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'Credit should go to the locks': Samisoni Taukei'aho downplays All Blacks performance

By Tom Vinicombe
Samisoni Taukei'aho. (Photo by PHILL MAGAKOE/AFP via Getty Images)

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After a barnstorming showing in the No 2 jersey over the weekend, young All Blacks hooker Samisoni Taukei’aho has downplayed his performance in just his second start for the national side, instead crediting the men around him.

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Taukei’aho nailed all 10 of his lineout deliveries at Mbombela Stadium over the weekend and finished the match as the All Blacks’ second-best metre-eater in the forwards but the 25-year-old – who celebrated his birthday on Monday – has insisted that he’s not the one who should be given the praise for the accurate showing at the set-piece.

“I’m not going to take credit for myself,” he said, “because there’s a lot of people, a lot of moving parts in a lineout: the system, the locks, the callers.

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“For me, my job is just to throw in the ball and I’ll give credit to the other hookers, we do throwing on our days off and stuff like that. It’s just putting the hard yards in behind the scene so when we go out to the field, we just execute.

“But credit should go to the locks, the people calling it because their job is to identify where the space is and make the hooker’s job a lot easier by throwing it to open space. Sammy Whitelock and all the locks [deserve the credit].”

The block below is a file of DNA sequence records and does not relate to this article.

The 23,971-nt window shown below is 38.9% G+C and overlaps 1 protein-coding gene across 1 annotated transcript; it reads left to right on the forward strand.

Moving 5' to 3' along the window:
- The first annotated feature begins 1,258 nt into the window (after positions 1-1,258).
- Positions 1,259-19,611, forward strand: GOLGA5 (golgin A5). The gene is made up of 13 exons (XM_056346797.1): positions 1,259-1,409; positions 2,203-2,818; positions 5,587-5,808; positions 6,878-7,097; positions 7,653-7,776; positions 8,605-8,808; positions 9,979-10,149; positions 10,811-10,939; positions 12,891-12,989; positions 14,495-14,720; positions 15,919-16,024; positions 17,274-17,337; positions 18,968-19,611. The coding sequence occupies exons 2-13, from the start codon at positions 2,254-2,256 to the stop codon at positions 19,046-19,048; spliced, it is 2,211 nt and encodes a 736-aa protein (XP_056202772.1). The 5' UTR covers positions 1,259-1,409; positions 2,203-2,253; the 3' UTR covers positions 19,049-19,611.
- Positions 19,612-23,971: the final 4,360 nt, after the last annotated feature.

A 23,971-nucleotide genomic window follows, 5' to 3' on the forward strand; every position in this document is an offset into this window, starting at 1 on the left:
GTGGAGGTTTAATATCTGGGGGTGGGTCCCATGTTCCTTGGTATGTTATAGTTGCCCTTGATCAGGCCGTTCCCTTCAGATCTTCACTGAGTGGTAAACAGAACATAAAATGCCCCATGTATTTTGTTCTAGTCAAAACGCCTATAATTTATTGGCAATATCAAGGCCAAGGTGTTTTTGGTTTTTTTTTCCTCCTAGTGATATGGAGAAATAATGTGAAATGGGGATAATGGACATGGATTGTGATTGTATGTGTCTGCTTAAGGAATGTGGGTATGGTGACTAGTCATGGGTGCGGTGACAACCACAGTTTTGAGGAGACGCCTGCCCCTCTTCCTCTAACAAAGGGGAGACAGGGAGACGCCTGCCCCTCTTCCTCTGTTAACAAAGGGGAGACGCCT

While Taukei’aho is absolutely correct that it takes more than just one player performing well to run a lineout, things didn’t go quite so well for the considerably more experienced Dane Coles when he entered the fray in the 56th minute.

In years gone by, Taukei’aho has seriously struggled with hitting his targets – either conceding possession to the opposition jumpers, overthrowing the delivery or being free-kicked for not throwing straight. He revealed that while he hadn’t made any major tweaks to his process, he had made some mental strides that have helped his accuracy.

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“I think for me it was more the mental side of it (that has developed),” he said. “Sometimes I overthink too much and think about stuff that I couldn’t control which I shouldn’t have done and I think I’m just tweaking that and focussing on what I can control, which is getting my process right, focussing on my process and not the outcome of the throw. That helped me a lot. Every time I get to actually get a lineout, I just focus on that instead of focussing on the outcomes.”

Coach Ian Foster acknowledged the strong showing from Taukei’aho the morning following the match and – in line with the hooker’s comments on his own mental approach to lineouts – praised his uncomplicated nature.

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“I was delighted with him, he played well,” Foster said. “We liked him because he was quite uncomplicated, didn’t get fazed, carried well. He contributed well at scrum time. He gets a big tick.

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“A big test for him and delighted with him, really.”

While Foster wouldn’t comment on why Taukei’aho wasn’t given a starting opportunity against Ireland in July, the All Blacks top dog will undoubtedly persist with the Chiefs hooker in the No 2 jersey this weekend when NZ once again face off with South Africa.

Having gone down 26-10 on Saturday, Foster will be looking for another big performance from Taukei’aho to help get the All Blacks back on track following three straight defeats.

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